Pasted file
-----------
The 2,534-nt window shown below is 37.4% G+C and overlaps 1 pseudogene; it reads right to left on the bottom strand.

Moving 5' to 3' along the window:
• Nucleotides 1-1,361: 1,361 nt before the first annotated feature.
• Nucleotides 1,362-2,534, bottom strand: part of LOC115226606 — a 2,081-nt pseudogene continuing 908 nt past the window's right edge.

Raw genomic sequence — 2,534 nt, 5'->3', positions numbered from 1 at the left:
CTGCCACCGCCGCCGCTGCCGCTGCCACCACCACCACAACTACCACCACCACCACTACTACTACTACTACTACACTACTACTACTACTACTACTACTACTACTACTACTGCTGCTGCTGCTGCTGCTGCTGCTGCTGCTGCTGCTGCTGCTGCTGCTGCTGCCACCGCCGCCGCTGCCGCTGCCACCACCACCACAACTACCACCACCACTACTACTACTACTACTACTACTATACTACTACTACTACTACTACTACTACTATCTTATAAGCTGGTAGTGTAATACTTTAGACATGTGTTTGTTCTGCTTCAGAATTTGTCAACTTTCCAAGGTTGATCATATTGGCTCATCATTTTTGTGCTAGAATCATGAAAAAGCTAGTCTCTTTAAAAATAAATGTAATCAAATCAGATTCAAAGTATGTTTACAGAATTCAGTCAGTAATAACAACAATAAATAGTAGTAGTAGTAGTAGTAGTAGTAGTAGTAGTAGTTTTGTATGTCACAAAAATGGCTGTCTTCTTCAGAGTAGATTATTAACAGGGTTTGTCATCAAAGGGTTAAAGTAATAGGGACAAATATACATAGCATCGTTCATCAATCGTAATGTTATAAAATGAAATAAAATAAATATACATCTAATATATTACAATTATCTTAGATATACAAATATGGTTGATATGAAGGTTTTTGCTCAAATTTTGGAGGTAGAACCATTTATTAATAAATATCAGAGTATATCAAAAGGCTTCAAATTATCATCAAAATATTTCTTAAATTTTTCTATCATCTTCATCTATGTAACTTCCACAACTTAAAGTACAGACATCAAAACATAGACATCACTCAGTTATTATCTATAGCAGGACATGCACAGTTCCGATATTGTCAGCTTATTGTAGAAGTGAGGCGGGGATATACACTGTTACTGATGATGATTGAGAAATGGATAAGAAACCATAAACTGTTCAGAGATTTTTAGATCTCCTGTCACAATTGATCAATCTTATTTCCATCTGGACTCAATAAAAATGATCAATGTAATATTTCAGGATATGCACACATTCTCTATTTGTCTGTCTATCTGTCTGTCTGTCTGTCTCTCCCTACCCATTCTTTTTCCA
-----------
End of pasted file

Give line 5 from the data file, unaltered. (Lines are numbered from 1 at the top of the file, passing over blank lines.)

Raw genomic sequence — 2,534 nt, 5'->3', positions numbered from 1 at the left: